Zimbabwe's new Sh16 Billion parliament building, built for free by China, is now complete

 

Cai Libo, SCG's project manager, predicted that the new Parliament building would become a landmark structure in Zimbabwe

As Beijing seeks to bolster its authority over Zimbabwe, Beijing has given the southern African nation a new contemporary parliament building to replace the one it now possesses, which was established during the colonial period.

The massive facility, which occupies 33,000 square metres, is made up of a four-story building that houses the National Assembly and Senate and a six-story office complex.

The two buildings are connected by three bridges in each story. The Senate chamber has 150 seats, whereas the National Assembly has 400.

Additionally, it features 15 committee rooms, conference rooms, staff offices, and a parking lot. The office building has 600 rooms for staff and members of parliament to stay in.

The new Parliament building is situated at Mt. Hampden, about 18 kilometres from Harare city centre, where the previous chambers stood and were constructed by Shanghai Construction Group (SCG) with full funding from the Chinese government as "a present to the people of Zimbabwe."

On June 29, 2022, the new Zimbabwean parliament building, which was constructed by China was completed. 

Cai Libo, SCG's project manager, predicted that the new Parliament building would become a landmark structure in Zimbabwe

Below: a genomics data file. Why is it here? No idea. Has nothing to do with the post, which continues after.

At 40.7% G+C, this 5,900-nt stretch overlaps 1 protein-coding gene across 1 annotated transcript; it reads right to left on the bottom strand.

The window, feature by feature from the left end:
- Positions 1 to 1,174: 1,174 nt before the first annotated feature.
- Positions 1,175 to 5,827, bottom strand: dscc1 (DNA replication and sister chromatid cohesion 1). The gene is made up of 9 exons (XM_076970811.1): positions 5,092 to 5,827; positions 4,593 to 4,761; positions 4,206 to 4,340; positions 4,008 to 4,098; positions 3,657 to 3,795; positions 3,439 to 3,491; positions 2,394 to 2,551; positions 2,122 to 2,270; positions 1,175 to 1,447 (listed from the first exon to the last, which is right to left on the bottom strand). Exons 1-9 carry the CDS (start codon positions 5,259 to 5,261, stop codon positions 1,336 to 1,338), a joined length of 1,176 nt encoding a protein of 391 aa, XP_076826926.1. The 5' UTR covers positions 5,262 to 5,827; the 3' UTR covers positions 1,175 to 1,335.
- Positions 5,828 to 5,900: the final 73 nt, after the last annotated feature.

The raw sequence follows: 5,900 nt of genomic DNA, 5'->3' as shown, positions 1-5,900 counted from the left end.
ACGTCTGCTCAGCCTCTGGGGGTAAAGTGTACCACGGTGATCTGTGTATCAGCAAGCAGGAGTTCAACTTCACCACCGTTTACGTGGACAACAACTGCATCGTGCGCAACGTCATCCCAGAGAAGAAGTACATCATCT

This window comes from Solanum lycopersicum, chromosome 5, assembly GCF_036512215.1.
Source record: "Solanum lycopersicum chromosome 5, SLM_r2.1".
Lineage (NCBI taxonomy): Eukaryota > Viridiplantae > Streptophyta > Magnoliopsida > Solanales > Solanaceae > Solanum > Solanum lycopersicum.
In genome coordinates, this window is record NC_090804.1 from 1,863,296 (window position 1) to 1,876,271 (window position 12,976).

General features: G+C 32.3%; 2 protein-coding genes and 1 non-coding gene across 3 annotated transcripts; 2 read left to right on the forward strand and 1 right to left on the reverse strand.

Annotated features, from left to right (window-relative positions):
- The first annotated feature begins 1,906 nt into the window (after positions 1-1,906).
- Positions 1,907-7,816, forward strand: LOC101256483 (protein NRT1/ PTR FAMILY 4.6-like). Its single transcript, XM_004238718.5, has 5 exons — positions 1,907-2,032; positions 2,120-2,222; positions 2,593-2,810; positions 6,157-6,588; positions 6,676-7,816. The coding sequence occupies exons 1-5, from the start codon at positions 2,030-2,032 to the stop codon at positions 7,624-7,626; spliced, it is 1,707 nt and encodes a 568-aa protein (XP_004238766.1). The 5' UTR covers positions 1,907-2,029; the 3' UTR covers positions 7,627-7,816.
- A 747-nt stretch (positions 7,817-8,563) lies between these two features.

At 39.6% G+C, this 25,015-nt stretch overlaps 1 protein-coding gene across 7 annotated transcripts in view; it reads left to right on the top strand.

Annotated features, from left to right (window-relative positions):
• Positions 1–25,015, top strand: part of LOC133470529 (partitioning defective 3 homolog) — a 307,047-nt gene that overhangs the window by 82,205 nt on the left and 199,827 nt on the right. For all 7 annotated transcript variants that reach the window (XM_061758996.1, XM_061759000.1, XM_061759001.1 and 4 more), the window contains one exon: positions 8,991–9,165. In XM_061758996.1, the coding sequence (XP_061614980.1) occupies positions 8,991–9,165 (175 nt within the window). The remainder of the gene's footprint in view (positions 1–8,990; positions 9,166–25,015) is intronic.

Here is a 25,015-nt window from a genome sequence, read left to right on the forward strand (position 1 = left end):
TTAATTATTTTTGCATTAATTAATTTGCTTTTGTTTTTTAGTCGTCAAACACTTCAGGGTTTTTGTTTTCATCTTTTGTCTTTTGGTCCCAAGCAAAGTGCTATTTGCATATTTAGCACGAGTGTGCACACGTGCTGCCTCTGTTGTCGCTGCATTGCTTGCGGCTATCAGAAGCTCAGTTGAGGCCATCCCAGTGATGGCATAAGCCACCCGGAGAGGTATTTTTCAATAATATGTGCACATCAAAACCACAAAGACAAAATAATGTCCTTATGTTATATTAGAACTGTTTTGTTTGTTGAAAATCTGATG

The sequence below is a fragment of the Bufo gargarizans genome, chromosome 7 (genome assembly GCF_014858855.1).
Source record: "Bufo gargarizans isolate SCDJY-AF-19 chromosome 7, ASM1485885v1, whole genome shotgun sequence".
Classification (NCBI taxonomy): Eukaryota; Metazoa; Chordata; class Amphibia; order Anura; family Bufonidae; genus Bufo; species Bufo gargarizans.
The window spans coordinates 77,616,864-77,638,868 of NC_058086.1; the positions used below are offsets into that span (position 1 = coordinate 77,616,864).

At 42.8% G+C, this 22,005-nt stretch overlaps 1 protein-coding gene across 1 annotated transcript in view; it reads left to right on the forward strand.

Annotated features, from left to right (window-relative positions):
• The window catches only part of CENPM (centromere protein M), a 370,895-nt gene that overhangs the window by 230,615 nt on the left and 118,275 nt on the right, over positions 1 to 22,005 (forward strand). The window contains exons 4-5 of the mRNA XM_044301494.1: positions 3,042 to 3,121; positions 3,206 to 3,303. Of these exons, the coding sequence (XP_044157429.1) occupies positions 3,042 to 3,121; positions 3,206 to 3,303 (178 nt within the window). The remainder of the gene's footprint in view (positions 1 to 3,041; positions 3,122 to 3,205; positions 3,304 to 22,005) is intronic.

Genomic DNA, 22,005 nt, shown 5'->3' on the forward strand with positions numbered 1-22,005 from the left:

SCG finished the buildings in 42 months, which was 10 months later than expected because of the COVID-19 epidemic.

Cai Libo, SCG's project manager, predicted that the new Parliament building would become a landmark structure in Zimbabwe and possibly all of Southern Africa.

He said that the Zimbabwean government would get the building. The endeavour "significantly promotes Zimbabwean democracy while enhancing the image of the nation," he stated.

He said, "This skyscraper is an iconic building in Zimbabwe." A strong relationship between China and Zimbabwe is shown by this.

The building was supported by a donation from China Aid.

 

Zimbabwe intends to construct additional infrastructure close to the new parliament to relieve the city's congestion. It will have offices for the executive branch and the judicial branch, as well as business and residential areas.

The new Parliament building, according to Zimbabwe's minister of information, Monica Mutsvangwa, is a sign of "deep links" between Zimbabwe and China.

Mrs Mutsvangwa says that the People's Republic of China gave money to make this amazing building possible, which shows how close the two countries are.

As you are aware, the legislature will be able to fulfil its three missions, which are oversight, legislation, and representation.

Beijing built Zimbabwe's biggest stadium in 1987, and the Parliament building is China's second major infrastructure "gift" to the country.

The Confederation of African Football said that the 60,000-seat National Sports Stadium in Harare, the country's capital, wasn't well enough taken care of to host international football games.

China is also spending an estimated $1.2 billion to modernise the biggest thermal power plant in the nation. The biggest hydroelectric facility in the nation, Kariba South, underwent a $533 million renovation.


Cai Libo, SCG's project manager, predicted that the new Parliament building would become a landmark structure in Zimbabwe

Due to its shoddy repayment history, China is the only economic powerhouse ready to give loans to Harare. Zimbabwe has an external debt of $14.4 billion and is severely dependent on it.

Zimbabwe implemented a "Look East Policy" under the reign of the late strongman Robert Mugabe when its economy suffered from Western nations' isolation and sanctions as a result of suspected human rights abuses and election fraud.

After a military revolution, President Emmerson Mnangagwa succeeded Robert Mugabe in 2017.

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